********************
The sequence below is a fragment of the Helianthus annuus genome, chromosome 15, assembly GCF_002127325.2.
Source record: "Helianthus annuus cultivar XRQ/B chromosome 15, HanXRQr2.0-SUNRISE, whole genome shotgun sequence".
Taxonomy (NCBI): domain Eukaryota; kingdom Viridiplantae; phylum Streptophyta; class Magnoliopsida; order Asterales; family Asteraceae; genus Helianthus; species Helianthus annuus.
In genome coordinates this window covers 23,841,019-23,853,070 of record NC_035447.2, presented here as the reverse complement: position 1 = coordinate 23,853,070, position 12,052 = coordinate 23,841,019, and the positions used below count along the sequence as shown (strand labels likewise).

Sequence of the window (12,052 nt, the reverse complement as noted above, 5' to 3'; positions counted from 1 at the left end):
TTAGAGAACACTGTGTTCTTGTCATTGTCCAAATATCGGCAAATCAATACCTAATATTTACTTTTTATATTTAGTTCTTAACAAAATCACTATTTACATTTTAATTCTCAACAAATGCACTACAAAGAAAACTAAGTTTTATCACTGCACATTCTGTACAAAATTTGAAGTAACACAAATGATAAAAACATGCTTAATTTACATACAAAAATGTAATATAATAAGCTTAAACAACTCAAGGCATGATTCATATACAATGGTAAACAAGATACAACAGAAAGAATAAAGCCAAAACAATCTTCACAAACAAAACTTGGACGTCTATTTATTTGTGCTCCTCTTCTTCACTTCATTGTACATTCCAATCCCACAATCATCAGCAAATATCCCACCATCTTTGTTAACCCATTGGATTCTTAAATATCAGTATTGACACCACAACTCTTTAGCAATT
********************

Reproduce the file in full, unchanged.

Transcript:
The sequence below is a fragment of the Helianthus annuus genome, chromosome 15, assembly GCF_002127325.2.
Source record: "Helianthus annuus cultivar XRQ/B chromosome 15, HanXRQr2.0-SUNRISE, whole genome shotgun sequence".
Taxonomy (NCBI): domain Eukaryota; kingdom Viridiplantae; phylum Streptophyta; class Magnoliopsida; order Asterales; family Asteraceae; genus Helianthus; species Helianthus annuus.
In genome coordinates this window covers 23,841,019-23,853,070 of record NC_035447.2, presented here as the reverse complement: position 1 = coordinate 23,853,070, position 12,052 = coordinate 23,841,019, and the positions used below count along the sequence as shown (strand labels likewise).

Sequence of the window (12,052 nt, the reverse complement as noted above, 5' to 3'; positions counted from 1 at the left end):
TTAGAGAACACTGTGTTCTTGTCATTGTCCAAATATCGGCAAATCAATACCTAATATTTACTTTTTATATTTAGTTCTTAACAAAATCACTATTTACATTTTAATTCTCAACAAATGCACTACAAAGAAAACTAAGTTTTATCACTGCACATTCTGTACAAAATTTGAAGTAACACAAATGATAAAAACATGCTTAATTTACATACAAAAATGTAATATAATAAGCTTAAACAACTCAAGGCATGATTCATATACAATGGTAAACAAGATACAACAGAAAGAATAAAGCCAAAACAATCTTCACAAACAAAACTTGGACGTCTATTTATTTGTGCTCCTCTTCTTCACTTCATTGTACATTCCAATCCCACAATCATCAGCAAATATCCCACCATCTTTGTTAACCCATTGGATTCTTAAATATCAGTATTGACACCACAACTCTTTAGCAATT